The city’s debt consists of approximately $1.7 billion in bonds and about $2.0 billion in other liabilities, particularly unpaid pension and retirement liability costs.
The city touts its S&P rating of AA- (Very Strong) and Moody’s rating of Aa2 (High Quality). However, when compared to other Valley cities, Mesa ranks near the bottom and is worse than average. In addition, a survey by Truth in Accounting ranks Mesa 45th among the 75 largest cities in the country for financial stability. Here’s a link to the the site where you can find the list and a pdf file describing Mesa’s D rating.
So, while the city isn’t in imminent danger, its ratings are substandard and in need of improvement.
At 7-1-18, this debt stood at $1.72 billion. There were no plans to present a 5-year projection of this debt, but upon my request city to provide me with details projecting this as follows:
7-1-18 $1.720 Billion
7-1-19 $1.803 Billion
7-1-20 $1.870 Billion
7-1-21 $1.924 Billion
7-1-22 $1.964 Billion
7-1-23 $1,997 Billion
These increases may be in line with inflation and population growth but do nothing to address the substandard situation that exists today. The graphs projecting debt and interest that the city has historically shown in its budget presentation only looks at existing debt and assumes no new debt will be issued. This has not been the case in a long-while, and with the city asking for another $195 million in bond issues this November and plans to issue another $65 million in excise bonds to pay for the first phase of a downtown ASU campus, there’s little reason to think they won’t be rolling over debt.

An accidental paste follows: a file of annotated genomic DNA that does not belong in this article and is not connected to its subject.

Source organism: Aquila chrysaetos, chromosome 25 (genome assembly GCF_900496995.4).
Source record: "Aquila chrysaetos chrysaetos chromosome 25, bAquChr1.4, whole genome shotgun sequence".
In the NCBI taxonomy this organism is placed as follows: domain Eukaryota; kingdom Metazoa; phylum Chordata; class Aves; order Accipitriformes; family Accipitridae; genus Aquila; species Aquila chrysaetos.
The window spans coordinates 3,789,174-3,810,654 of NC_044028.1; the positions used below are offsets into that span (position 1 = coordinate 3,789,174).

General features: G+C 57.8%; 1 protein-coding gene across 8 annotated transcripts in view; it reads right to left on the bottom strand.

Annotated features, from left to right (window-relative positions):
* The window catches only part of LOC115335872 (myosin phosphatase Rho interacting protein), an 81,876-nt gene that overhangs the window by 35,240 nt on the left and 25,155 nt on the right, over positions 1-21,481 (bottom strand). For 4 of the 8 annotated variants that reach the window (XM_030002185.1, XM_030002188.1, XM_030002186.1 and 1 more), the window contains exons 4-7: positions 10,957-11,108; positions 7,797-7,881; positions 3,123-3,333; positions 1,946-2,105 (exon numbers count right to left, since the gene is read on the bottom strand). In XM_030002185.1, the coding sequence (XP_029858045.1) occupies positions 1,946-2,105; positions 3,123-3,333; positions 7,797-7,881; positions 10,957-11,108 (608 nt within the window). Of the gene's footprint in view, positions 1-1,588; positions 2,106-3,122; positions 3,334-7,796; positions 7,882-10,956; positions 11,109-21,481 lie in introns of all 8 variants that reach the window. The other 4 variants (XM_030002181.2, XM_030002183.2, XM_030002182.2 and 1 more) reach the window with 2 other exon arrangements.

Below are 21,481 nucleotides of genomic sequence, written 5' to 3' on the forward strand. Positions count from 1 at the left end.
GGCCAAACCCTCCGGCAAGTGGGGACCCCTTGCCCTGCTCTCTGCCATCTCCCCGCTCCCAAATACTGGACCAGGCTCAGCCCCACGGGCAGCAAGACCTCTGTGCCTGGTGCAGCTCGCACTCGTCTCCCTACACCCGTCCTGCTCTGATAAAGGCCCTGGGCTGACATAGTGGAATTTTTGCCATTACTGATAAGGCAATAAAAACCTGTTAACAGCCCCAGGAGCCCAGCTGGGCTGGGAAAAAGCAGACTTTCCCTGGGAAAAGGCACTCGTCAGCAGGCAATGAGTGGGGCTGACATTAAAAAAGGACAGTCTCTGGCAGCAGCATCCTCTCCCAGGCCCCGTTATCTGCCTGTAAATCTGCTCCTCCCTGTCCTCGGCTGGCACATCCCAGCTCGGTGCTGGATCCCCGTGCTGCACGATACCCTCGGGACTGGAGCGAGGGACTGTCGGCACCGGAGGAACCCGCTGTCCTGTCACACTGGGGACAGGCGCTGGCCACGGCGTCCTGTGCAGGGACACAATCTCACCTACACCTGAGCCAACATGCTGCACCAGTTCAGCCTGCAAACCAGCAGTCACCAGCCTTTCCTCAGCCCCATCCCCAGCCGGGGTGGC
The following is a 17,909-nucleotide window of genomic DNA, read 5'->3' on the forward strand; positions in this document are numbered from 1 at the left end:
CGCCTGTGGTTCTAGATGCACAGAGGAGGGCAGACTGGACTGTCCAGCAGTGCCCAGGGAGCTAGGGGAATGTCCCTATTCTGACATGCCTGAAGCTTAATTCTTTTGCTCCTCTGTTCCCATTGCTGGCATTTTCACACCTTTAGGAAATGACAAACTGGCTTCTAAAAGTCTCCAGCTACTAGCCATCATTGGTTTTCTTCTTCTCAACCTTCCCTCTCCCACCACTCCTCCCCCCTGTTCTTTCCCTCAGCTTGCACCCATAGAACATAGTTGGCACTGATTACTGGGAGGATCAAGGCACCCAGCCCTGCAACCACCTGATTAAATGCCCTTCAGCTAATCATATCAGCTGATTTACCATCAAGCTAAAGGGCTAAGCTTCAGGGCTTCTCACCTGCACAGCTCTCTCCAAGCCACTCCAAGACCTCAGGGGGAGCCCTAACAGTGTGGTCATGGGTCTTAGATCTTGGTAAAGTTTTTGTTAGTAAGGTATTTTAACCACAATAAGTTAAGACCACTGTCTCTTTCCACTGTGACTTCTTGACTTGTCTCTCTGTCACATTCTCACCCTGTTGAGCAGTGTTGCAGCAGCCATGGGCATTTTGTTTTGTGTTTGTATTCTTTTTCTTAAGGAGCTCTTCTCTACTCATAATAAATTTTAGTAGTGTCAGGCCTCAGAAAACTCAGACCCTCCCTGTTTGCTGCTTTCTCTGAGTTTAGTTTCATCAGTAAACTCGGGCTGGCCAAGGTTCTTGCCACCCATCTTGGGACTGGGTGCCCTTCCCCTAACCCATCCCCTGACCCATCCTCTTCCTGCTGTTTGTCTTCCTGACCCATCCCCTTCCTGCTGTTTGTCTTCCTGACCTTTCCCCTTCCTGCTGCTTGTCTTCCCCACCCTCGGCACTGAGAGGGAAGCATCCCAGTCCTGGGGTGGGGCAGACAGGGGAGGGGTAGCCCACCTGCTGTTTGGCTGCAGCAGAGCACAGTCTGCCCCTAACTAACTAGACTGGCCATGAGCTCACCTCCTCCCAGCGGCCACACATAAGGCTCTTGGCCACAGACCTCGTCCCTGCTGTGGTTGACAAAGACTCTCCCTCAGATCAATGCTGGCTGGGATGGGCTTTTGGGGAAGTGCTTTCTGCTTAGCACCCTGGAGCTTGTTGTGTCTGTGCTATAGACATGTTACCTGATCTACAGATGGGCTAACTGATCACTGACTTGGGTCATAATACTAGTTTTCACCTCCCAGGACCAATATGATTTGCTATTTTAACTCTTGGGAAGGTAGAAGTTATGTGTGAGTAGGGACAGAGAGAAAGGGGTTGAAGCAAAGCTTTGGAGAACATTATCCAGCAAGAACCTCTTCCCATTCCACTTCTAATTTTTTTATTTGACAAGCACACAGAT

On top of the $25 million allocated to Mesa Plays in Question 4, Question 5 will allow them to seek another $55 million in debt down the road for additional fields and an arena. Regardless of whether these questions are approved, the city already has voter approval on $376 million of bonds that they haven’t issued. With a $918 million capital improvement program the city’s appetite for debt appears insatiable